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What's It All About?

There is nothing more endearing than a self-centered, hedonistic man whore. Or at least, that's what director Charles Shyer was hoping in remaking the 1966 Michael Caine film, Alfie.

Jude Law (Sky Captain and The World of Tomorrow) is the kind of leading man who could likely take a Nazi commandant and make him appealing. While Law is handsome and charismatic on screen as Alfie, he is ultimately a pretty irredeemable character and Law's innate charisma is not enough to make him a character you can truly root for.

Charles Shyer makes a bold decision in having Alfie address the audience directly throughout the film in much the same way that Michael Caine did in the original. Fortunately, Law has the kind of presence that makes this approach feasible. Alfie's philosophical musings on womanizing is at the very least amusing.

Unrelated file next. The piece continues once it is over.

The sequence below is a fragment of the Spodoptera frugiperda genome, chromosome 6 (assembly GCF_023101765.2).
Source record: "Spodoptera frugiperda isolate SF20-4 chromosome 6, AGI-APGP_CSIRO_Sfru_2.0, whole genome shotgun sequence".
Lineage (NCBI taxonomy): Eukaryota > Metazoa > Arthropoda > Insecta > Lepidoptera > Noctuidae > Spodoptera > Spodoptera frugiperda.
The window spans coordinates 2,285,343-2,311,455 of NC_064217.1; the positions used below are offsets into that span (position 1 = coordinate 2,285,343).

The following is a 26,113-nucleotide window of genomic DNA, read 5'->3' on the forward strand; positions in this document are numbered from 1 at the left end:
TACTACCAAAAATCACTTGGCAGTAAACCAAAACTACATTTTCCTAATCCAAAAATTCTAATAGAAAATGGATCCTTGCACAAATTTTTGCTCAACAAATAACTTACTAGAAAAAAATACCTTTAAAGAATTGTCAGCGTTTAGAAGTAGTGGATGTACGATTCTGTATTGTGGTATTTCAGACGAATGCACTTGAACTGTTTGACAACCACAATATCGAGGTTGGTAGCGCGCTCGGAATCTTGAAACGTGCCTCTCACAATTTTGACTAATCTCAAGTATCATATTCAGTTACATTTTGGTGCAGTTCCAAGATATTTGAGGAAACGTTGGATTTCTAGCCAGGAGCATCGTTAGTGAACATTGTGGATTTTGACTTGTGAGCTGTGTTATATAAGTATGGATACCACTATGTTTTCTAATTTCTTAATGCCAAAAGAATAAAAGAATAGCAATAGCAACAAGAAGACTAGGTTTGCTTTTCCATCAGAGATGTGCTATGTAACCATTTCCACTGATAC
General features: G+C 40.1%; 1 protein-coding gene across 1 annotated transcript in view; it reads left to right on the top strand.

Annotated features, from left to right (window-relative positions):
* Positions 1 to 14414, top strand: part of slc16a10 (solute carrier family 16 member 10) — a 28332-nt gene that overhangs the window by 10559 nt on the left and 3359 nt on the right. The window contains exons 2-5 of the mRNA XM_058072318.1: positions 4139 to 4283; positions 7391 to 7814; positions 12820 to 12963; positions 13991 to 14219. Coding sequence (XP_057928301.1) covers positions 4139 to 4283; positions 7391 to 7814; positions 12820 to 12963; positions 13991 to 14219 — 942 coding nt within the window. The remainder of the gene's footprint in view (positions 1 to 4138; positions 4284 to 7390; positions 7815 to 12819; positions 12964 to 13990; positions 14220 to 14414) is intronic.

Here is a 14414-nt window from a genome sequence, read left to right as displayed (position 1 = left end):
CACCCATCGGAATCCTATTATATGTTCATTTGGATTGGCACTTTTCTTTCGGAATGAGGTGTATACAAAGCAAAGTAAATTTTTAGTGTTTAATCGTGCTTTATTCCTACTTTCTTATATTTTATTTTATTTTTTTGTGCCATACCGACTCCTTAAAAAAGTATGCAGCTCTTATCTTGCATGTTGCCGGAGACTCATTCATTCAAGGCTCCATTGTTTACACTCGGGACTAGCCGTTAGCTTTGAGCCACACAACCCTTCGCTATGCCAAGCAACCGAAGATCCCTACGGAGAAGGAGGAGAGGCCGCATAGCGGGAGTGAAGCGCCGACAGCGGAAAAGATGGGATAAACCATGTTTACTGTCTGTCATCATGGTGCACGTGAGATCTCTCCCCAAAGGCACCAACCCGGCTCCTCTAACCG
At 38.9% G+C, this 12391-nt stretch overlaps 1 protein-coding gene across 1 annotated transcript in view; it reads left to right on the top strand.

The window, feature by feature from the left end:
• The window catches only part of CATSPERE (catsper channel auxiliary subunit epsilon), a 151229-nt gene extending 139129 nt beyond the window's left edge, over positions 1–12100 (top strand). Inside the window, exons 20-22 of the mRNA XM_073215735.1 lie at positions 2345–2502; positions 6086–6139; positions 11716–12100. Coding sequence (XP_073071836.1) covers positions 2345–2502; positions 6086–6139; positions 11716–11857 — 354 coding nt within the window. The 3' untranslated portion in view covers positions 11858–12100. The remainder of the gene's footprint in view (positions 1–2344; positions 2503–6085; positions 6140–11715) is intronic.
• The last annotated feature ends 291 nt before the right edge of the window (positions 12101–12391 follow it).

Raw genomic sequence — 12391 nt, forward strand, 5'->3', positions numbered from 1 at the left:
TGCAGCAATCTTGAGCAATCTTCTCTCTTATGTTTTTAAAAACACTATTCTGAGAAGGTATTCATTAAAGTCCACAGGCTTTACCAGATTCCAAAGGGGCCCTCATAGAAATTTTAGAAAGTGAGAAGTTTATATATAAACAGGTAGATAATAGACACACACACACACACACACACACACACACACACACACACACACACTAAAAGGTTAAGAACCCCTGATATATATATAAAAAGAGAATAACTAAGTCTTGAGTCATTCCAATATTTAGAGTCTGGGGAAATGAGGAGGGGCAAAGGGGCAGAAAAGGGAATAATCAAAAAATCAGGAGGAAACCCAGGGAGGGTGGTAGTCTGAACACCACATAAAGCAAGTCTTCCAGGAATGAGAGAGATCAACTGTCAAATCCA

It is Law's gifts as an actor that carries Alfie. This is truly a testament to Law's acting chops. Few other actors could take such a self-absorbed character and make him even vaguely attractive to the audience.

However, Alfie's vague appeal did little to dispel my desire to see him get his just desserts. Alfie's continuous bad behavior gets him into hot water throughout the film and yet somehow he manages to walk away relatively unscathed. Shyer implicitly condones the lothario-esque behavior of his protagonist in granting his character these liberties.

Jude Law redeems a film that would have otherwise been painful to sit through. There is no substantive narrative to speak of. Alfie is primarily a series of relatively directionless, philandering escapades. Alfie is not a character of substance or depth…despite his philosophical musings. By the end, it's still not clear 'what's it all about'.

Stars: 2.5 out of 5